The biggest problem reported with this unit by previous buyers wasn’t actually with its cutting action, which has been quite well regarded. The most common difficulty actually appears to be with the chain’s oiling process. Firstly, the squeezing device provided for applying the lubing solution to the chain is reportedly extremely hard to squeeze, and its tip is also rather difficult to aim accurately. Most people confessed to using a sort of “squirt blind, hope for the best, and clean the garage floor up after” approach.
- Battery-powered trimming saw can handle branches up to 1.5″ with ease
- Standard 20V MAX lithium-ion battery is interchangeable with other power tools
- Designed to give you about 150 clear cuts per battery charge
- Surprisingly lightweight given how sturdy the tool is
- Lubing and oiling system and applicator for the saw’s chain is hard to squeeze and aim
Are you still feeling keen on a strong bypass lopper, but you want steady, static handles that are all one piece? Then you might get along best with this simplified model from Corona. The blades and handles alike are made of forged compact steel that will keep its sharpening well and stand up to essentially any pressure you can manually apply. The static handles give you 32″ of reach and feature smoothed rubber handles on the ends for non-slip grip and comfort. The curved shape of the blade rolls down onto the top of the branch, giving it an advantage in cutting and making the process a little smoother than blades with less curve provide. The blade also has a wide gape to fit larger than standard branches between the sides.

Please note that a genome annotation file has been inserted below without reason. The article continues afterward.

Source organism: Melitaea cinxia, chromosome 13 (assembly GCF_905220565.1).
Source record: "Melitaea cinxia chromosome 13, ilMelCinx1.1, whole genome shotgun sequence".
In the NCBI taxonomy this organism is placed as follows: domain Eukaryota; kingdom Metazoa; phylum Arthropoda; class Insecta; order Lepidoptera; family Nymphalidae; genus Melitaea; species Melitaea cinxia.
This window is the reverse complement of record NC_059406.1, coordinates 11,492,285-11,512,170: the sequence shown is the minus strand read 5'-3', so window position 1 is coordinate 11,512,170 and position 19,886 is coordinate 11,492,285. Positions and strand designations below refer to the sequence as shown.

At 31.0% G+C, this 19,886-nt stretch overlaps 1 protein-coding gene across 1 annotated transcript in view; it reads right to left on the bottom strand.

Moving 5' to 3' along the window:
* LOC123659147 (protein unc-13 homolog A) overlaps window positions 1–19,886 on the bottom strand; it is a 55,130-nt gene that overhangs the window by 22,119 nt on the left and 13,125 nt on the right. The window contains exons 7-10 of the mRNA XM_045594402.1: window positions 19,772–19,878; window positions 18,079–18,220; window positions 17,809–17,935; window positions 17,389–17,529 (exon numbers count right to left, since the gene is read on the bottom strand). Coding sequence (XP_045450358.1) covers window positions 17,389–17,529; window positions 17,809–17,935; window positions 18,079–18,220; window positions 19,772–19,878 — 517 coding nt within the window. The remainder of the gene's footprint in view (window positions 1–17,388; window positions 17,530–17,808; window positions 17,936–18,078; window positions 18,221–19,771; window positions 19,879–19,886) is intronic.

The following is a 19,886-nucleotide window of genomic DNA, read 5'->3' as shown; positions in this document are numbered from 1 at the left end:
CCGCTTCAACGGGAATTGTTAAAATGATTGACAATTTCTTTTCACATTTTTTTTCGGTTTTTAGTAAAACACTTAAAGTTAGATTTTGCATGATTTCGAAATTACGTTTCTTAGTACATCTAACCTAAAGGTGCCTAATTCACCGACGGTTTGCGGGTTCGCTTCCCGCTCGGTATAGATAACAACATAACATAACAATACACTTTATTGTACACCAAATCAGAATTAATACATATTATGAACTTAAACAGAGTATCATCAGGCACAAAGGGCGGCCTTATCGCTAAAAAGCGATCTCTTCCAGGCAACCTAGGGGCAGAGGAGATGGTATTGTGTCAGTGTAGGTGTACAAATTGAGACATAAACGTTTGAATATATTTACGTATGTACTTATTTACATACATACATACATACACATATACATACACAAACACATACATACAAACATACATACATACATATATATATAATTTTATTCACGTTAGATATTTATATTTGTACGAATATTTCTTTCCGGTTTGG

Although the loppers are absolutely capable of taking on very thick branches, some people found that the amount of manual power you’re required to put into the handles to close the blades was almost too much. It’s not so much that the blades aren’t capable of quick cuts, but rather that the very straight nature of the handles requires a very direct force of pressure to transfer it to the blades at the top, which is a squeezing action some people find a little difficult.
- Blade and handles made of forged compact steel for lasting sharpness and strength
- Handles provide 32″ of reach, with smooth rubber ends for better, non-slip grip and comfort
- Rounded blade helps bring cutters down through thick branches more smoothly
- Wide gape fits branches between blades without struggle
- Very straight handles require a lot of manual pressure to get through the thickest branches because of how they transfer that energy through the rounded blade; cut is quick and smooth, but some people found the required pressing action difficult
Who should use loppers?
In reality, any person who has trees and bushes in their yard or on their land plot can benefit from owning their own loppers. It’s also true, however, that it takes a certain measure of strength, mobility, and patience to use them properly and safely. Loppers can be weighty, if not outright heavy, depending on the kind and size you buy, and they also feature blades that are sharp enough to cut through tree branches and thick twigs. People who can and should use loppers are:
- People who have had some practice doing at least some measure of simple trimming based yard work
- People who are physically capable of reaching outwards, up and down, and side to side quite a distance
- People who have a decent enough range of mobility to bend, stretch, reach, and lean
- People who don’t have problems lifting slightly heavy things or bearing weight in their arms
- Adults (or some young adults) who are old, mature, and patient enough to operate sharp, tricky to maneuver garden tools
Do you know another yard care enthusiast who has been thinking about investing in their first or a new, lopper but they’re having trouble making the final choice? Share this post with them to give them a hand in choosing.